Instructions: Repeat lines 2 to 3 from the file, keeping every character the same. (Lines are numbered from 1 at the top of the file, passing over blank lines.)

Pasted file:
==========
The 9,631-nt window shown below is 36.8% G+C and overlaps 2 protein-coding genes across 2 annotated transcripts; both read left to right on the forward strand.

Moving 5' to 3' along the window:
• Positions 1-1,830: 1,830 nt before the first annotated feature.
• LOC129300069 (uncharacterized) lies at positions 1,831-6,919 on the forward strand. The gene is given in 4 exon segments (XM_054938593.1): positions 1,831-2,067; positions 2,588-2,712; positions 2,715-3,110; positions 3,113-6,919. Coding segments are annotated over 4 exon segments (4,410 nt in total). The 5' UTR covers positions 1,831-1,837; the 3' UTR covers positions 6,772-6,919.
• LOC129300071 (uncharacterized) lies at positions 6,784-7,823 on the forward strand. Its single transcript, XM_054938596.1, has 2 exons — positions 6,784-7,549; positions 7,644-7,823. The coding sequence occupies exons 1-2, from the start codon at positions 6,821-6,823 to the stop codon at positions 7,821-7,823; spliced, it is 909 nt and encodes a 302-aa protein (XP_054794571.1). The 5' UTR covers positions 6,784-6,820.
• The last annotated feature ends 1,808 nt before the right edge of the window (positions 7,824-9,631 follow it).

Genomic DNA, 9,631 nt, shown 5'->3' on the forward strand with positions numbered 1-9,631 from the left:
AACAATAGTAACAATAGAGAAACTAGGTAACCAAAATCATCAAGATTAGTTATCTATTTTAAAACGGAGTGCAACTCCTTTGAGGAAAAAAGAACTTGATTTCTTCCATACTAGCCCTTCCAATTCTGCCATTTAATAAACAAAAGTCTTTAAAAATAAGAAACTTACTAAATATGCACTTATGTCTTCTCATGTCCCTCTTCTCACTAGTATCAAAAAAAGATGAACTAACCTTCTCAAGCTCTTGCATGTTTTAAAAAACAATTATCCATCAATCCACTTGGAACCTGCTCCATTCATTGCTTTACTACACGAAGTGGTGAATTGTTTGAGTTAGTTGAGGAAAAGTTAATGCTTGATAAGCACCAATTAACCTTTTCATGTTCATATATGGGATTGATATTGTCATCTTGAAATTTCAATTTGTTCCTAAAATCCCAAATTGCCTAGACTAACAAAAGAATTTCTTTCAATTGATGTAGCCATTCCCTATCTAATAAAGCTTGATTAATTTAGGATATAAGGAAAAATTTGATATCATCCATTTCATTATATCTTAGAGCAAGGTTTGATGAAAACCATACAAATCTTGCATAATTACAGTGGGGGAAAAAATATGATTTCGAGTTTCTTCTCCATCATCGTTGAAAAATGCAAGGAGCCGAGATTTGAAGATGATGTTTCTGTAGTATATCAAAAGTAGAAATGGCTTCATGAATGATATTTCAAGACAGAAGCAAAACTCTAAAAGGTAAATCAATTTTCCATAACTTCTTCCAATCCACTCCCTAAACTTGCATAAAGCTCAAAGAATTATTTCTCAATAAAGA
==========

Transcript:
Moving 5' to 3' along the window:
• Positions 1-1,830: 1,830 nt before the first annotated feature.